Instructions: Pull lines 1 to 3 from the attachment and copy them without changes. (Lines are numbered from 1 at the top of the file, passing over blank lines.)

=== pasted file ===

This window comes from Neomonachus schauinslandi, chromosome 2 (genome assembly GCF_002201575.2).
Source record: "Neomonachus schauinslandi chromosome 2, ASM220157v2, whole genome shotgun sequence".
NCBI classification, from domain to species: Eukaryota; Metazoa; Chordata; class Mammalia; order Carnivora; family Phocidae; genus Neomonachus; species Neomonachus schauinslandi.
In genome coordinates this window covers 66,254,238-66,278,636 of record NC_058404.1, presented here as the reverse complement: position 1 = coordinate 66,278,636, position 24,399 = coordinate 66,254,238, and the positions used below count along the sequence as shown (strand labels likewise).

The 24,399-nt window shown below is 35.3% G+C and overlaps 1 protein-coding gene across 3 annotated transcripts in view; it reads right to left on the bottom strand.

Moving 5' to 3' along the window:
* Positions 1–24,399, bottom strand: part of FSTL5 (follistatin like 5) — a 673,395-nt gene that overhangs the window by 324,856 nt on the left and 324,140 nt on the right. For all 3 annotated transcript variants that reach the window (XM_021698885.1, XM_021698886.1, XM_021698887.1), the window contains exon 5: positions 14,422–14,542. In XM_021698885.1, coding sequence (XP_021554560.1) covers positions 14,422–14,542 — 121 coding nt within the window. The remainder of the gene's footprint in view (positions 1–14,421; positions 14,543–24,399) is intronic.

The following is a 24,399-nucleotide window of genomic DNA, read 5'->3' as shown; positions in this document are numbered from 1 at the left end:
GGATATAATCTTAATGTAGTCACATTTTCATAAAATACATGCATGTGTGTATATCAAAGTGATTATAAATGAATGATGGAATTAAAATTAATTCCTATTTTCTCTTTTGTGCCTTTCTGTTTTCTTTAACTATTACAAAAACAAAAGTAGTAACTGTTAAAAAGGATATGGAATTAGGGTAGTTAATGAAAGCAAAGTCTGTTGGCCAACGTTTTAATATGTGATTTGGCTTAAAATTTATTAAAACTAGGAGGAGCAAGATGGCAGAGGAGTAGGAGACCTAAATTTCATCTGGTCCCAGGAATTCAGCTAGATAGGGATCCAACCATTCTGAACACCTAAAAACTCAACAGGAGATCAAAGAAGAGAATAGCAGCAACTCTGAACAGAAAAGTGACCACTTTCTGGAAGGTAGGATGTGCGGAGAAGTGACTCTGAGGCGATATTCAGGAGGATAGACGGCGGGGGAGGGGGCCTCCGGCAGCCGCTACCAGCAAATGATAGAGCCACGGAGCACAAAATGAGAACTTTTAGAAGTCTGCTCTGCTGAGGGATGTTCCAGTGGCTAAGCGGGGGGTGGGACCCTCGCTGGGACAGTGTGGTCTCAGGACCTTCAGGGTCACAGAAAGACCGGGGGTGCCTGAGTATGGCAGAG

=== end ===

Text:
This window comes from Neomonachus schauinslandi, chromosome 2 (genome assembly GCF_002201575.2).
Source record: "Neomonachus schauinslandi chromosome 2, ASM220157v2, whole genome shotgun sequence".
NCBI classification, from domain to species: Eukaryota; Metazoa; Chordata; class Mammalia; order Carnivora; family Phocidae; genus Neomonachus; species Neomonachus schauinslandi.